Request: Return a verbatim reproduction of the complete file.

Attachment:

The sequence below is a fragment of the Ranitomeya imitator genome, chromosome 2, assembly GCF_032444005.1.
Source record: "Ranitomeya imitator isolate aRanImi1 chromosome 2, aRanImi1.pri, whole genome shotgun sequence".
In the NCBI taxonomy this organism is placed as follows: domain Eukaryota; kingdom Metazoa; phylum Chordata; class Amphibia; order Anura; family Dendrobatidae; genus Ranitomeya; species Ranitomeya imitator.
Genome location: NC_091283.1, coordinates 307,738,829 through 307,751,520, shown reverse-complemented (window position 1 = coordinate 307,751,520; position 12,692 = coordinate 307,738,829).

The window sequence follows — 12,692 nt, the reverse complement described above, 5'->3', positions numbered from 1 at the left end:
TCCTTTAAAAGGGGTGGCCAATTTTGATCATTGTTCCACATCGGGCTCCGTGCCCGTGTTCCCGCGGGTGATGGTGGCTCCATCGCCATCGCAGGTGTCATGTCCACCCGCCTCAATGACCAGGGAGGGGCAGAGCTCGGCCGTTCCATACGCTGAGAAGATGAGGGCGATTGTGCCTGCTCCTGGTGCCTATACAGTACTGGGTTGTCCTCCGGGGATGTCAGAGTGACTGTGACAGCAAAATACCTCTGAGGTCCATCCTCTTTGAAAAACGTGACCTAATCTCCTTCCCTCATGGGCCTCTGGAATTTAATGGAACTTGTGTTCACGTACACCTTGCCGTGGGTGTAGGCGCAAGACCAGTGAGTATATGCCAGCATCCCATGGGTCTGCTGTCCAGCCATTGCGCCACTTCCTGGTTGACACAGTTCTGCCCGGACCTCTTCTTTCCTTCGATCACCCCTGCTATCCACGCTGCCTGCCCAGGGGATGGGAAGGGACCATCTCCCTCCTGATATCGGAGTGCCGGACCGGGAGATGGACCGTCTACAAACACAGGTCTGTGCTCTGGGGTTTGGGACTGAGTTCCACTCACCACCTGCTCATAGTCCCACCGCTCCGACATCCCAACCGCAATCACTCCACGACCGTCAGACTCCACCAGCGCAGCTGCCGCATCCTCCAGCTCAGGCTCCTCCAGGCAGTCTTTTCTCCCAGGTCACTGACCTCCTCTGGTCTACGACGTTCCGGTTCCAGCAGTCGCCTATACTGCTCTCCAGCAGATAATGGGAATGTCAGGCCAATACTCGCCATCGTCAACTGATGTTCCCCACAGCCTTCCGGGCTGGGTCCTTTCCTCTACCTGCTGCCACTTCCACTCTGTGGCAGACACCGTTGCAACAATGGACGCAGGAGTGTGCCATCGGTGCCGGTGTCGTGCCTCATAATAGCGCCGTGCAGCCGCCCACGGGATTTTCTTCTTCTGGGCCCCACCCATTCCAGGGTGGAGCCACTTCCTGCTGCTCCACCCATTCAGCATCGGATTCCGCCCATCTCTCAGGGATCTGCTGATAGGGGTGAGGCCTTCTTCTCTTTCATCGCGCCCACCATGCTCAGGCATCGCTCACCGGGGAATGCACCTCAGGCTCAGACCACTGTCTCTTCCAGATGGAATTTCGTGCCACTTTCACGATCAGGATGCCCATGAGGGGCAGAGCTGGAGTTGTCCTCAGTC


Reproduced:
The sequence below is a fragment of the Ranitomeya imitator genome, chromosome 2, assembly GCF_032444005.1.
Source record: "Ranitomeya imitator isolate aRanImi1 chromosome 2, aRanImi1.pri, whole genome shotgun sequence".
In the NCBI taxonomy this organism is placed as follows: domain Eukaryota; kingdom Metazoa; phylum Chordata; class Amphibia; order Anura; family Dendrobatidae; genus Ranitomeya; species Ranitomeya imitator.
Genome location: NC_091283.1, coordinates 307,738,829 through 307,751,520, shown reverse-complemented (window position 1 = coordinate 307,751,520; position 12,692 = coordinate 307,738,829).

The window sequence follows — 12,692 nt, the reverse complement described above, 5'->3', positions numbered from 1 at the left end:
TCCTTTAAAAGGGGTGGCCAATTTTGATCATTGTTCCACATCGGGCTCCGTGCCCGTGTTCCCGCGGGTGATGGTGGCTCCATCGCCATCGCAGGTGTCATGTCCACCCGCCTCAATGACCAGGGAGGGGCAGAGCTCGGCCGTTCCATACGCTGAGAAGATGAGGGCGATTGTGCCTGCTCCTGGTGCCTATACAGTACTGGGTTGTCCTCCGGGGATGTCAGAGTGACTGTGACAGCAAAATACCTCTGAGGTCCATCCTCTTTGAAAAACGTGACCTAATCTCCTTCCCTCATGGGCCTCTGGAATTTAATGGAACTTGTGTTCACGTACACCTTGCCGTGGGTGTAGGCGCAAGACCAGTGAGTATATGCCAGCATCCCATGGGTCTGCTGTCCAGCCATTGCGCCACTTCCTGGTTGACACAGTTCTGCCCGGACCTCTTCTTTCCTTCGATCACCCCTGCTATCCACGCTGCCTGCCCAGGGGATGGGAAGGGACCATCTCCCTCCTGATATCGGAGTGCCGGACCGGGAGATGGACCGTCTACAAACACAGGTCTGTGCTCTGGGGTTTGGGACTGAGTTCCACTCACCACCTGCTCATAGTCCCACCGCTCCGACATCCCAACCGCAATCACTCCACGACCGTCAGACTCCACCAGCGCAGCTGCCGCATCCTCCAGCTCAGGCTCCTCCAGGCAGTCTTTTCTCCCAGGTCACTGACCTCCTCTGGTCTACGACGTTCCGGTTCCAGCAGTCGCCTATACTGCTCTCCAGCAGATAATGGGAATGTCAGGCCAATACTCGCCATCGTCAACTGATGTTCCCCACAGCCTTCCGGGCTGGGTCCTTTCCTCTACCTGCTGCCACTTCCACTCTGTGGCAGACACCGTTGCAACAATGGACGCAGGAGTGTGCCATCGGTGCCGGTGTCGTGCCTCATAATAGCGCCGTGCAGCCGCCCACGGGATTTTCTTCTTCTGGGCCCCACCCATTCCAGGGTGGAGCCACTTCCTGCTGCTCCACCCATTCAGCATCGGATTCCGCCCATCTCTCAGGGATCTGCTGATAGGGGTGAGGCCTTCTTCTCTTTCATCGCGCCCACCATGCTCAGGCATCGCTCACCGGGGAATGCACCTCAGGCTCAGACCACTGTCTCTTCCAGATGGAATTTCGTGCCACTTTCACGATCAGGATGCCCATGAGGGGCAGAGCTGGAGTTGTCCTCAGTC